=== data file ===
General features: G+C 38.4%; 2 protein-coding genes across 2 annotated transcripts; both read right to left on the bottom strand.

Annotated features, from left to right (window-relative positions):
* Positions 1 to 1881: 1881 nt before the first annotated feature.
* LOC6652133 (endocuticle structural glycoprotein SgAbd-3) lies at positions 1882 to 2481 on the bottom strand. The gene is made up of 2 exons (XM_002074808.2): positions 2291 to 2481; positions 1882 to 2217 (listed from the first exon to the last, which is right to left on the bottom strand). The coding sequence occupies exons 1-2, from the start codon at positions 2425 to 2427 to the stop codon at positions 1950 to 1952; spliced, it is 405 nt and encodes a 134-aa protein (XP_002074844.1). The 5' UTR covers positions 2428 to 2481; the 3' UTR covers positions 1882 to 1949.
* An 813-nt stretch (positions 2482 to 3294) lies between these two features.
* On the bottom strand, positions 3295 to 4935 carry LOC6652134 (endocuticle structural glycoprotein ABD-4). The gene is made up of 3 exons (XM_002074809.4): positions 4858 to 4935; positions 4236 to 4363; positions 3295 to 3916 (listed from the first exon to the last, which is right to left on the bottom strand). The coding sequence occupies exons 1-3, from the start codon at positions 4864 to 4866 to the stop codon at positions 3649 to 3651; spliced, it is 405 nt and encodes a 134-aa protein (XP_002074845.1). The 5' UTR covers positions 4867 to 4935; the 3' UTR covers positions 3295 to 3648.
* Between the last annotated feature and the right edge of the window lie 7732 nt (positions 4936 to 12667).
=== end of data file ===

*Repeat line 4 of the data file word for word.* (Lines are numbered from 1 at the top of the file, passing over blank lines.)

* LOC6652133 (endocuticle structural glycoprotein SgAbd-3) lies at positions 1882 to 2481 on the bottom strand. The gene is made up of 2 exons (XM_002074808.2): positions 2291 to 2481; positions 1882 to 2217 (listed from the first exon to the last, which is right to left on the bottom strand). The coding sequence occupies exons 1-2, from the start codon at positions 2425 to 2427 to the stop codon at positions 1950 to 1952; spliced, it is 405 nt and encodes a 134-aa protein (XP_002074844.1). The 5' UTR covers positions 2428 to 2481; the 3' UTR covers positions 1882 to 1949.